Which brings us to the self-flying part. One of the main reasons Dietrich decided to pursue the TF-X project in the first place was the regulatory environment. In early 2012, Congress passed the FAA Reauthorization and Reform Act, which (among other things) gives the Federal Aviation Administration a green light to invest in new technologies, including next-generation air traffic control systems. One of the mandates, according to Dietrich: by 2020, all aircraft will be required to broadcast their GPS position and velocity to all other craft.

“I thought, ‘Holy cow, this infrastructure is really going to be there,’” he says. “This really does enable a semi-autonomous system to guide you where you need to go. The computer will have all that information that you don’t have [now] in the cockpit.”

So it sounds like the self-flying part of the vision is largely a software problem—albeit a big one. To sell it to the FAA, though, Terrafugia will need to position the technology as not just safe, but a way to improve upon current safety standards for light aircraft. (Autonomous military drones are one thing; personal aviation is another.)

That’s much easier said than done. … Next Page »

Gregory T. Huang is Xconomy's Deputy Editor, National IT Editor, and the Editor of Xconomy Boston. You can e-mail him at gthuang@xconomy.com or call him at 617-252-7323. Follow @gthuang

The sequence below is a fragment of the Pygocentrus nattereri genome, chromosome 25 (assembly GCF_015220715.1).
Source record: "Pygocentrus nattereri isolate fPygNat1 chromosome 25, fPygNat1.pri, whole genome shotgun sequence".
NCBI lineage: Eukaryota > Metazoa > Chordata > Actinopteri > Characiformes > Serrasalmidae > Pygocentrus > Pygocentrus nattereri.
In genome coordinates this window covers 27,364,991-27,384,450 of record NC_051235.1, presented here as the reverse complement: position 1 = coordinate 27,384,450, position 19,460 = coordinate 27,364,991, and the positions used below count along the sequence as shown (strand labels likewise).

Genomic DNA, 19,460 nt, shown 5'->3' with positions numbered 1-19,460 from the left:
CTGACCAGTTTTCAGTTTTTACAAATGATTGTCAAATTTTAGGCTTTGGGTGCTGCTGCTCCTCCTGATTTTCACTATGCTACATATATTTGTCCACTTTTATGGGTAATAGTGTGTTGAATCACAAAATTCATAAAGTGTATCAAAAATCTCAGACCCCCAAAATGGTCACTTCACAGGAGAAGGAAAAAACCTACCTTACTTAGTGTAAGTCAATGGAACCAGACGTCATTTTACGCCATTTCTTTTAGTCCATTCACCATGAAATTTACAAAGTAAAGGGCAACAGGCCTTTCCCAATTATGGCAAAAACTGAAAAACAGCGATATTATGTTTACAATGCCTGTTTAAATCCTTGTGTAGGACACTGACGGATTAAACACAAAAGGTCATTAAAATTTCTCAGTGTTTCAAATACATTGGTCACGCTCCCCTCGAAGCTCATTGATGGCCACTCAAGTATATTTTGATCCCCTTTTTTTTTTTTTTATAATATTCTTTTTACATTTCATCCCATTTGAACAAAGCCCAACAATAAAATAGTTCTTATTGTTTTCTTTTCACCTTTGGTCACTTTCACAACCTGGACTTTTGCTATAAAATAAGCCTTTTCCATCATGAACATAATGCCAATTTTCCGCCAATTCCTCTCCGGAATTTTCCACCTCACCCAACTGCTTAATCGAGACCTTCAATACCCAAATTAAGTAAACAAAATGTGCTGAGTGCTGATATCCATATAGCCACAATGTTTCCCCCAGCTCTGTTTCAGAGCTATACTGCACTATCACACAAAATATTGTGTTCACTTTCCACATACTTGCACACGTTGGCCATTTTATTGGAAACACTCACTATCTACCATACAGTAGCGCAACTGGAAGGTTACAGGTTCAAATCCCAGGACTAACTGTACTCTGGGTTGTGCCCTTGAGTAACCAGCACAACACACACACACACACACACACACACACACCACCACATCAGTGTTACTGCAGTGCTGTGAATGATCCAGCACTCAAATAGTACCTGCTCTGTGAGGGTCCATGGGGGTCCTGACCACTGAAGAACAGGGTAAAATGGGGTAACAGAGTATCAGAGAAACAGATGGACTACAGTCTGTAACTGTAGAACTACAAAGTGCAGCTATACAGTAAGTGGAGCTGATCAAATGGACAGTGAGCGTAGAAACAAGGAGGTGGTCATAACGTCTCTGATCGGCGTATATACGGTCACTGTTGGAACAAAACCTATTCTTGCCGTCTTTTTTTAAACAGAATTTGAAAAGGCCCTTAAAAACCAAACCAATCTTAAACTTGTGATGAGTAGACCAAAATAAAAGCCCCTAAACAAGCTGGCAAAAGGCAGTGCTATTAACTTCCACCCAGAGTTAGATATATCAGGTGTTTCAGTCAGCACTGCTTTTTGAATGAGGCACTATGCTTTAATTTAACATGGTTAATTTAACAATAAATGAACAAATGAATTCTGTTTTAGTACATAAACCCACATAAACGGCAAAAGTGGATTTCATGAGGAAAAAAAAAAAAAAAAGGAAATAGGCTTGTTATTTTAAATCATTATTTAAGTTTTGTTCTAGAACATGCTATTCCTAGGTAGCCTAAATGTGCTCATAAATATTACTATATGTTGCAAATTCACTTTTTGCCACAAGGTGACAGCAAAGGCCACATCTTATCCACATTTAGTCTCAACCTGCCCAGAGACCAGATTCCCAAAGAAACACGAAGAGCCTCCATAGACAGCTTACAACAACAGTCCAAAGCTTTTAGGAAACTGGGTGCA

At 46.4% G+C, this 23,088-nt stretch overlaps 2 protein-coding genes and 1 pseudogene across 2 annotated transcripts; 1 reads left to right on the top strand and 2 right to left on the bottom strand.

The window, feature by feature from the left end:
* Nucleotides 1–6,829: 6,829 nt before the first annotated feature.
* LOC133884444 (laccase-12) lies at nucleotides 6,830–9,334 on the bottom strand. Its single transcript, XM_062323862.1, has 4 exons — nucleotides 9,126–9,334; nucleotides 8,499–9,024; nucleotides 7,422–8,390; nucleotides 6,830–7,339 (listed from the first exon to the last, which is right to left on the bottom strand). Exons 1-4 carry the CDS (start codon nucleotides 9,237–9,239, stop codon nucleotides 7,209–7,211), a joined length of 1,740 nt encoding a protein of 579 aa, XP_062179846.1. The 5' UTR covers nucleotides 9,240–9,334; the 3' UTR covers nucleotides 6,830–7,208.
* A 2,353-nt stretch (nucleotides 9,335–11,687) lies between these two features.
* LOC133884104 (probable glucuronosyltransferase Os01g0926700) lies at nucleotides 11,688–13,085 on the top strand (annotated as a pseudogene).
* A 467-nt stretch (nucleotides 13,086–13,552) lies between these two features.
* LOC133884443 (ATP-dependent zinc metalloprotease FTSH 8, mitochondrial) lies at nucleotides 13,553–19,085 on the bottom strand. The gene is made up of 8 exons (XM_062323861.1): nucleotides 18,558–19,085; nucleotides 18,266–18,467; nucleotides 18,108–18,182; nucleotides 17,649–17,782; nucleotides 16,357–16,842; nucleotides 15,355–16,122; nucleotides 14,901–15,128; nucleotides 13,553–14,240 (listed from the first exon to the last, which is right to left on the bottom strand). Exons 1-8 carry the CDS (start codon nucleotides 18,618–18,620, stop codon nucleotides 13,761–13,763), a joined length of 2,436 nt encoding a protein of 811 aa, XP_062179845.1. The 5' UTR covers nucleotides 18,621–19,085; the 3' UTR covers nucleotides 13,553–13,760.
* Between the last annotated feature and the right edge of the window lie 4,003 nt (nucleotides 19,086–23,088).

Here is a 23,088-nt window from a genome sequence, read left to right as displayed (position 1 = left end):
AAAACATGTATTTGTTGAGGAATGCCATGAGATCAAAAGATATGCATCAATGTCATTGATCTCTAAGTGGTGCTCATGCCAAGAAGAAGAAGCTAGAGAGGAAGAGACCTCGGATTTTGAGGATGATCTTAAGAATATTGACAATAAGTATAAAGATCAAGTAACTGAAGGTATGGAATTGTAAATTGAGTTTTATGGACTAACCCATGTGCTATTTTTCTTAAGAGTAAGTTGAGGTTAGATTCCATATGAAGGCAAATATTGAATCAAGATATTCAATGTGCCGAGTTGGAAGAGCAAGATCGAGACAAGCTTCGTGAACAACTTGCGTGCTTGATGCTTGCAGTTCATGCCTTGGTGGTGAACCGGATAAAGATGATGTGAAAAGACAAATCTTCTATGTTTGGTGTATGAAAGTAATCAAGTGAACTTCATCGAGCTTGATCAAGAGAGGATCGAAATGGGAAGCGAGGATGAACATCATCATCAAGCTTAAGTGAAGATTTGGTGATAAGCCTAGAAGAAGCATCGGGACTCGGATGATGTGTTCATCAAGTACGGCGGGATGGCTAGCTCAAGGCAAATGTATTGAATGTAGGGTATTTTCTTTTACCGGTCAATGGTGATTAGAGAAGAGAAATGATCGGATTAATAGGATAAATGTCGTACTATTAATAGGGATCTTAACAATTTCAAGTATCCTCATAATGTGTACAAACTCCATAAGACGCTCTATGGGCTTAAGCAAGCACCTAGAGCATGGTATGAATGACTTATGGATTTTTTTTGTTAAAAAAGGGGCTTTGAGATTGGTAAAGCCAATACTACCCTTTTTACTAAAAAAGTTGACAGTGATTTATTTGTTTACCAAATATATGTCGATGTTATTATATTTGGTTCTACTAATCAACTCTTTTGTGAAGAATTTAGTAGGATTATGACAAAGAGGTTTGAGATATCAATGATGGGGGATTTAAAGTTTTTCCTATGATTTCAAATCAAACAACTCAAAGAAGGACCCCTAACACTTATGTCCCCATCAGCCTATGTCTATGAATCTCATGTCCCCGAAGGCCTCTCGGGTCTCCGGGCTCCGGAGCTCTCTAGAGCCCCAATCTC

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  • http://www.facebook.com/profile.php?id=1257663063 Charles Beyer

    I can’t wait for these to hit the market!

    • Ray

      It’s never going to happen. Do you know how much work goes into making sure the planes that are currently in the air from crashing into each other in the air on on the strip? Multiply that by about a few million cars and you’ll have a disaster in the making

      • http://www.facebook.com/doodly.stuudmuffin Doodly Stuudmuffin

        Yeah. And I imagine drunk drivers crashing down onto the rest of us. Great.

  • flukes

    “They promised us flying cars. Instead we got 140 characters.”

  • http://www.facebook.com/people/Art-Salmons/100001016539462 Art Salmons

    I hope they’re good at engineering, because they’re BAD at concept art.

  • Walter Jeffries

    Flying cars are a really bad idea. As shown by the accident reports the vast majority of people can not handle driving in two dimensions. Add another dimension and the accident rate will skyrocket. Add altitude and speed and the death rate will climb even more dramatically. Perhaps we should consider this evolution at work. Call the car “Darwin”.

    • http://www.facebook.com/TomEWilliams Tom Williams

      Hopefully with this people would rely on the self-flying aspect much more than manual controls.

  • Laughing Skeptic

    Clearly this thing can’t fly slowly, which makes it very dangerous as a commuter vehicle. I don’t see a mention of a ballistic parachute, without one a power failure will result in a certain fatal crash. A CarterCopter makes way more sense for point-to-point commuting.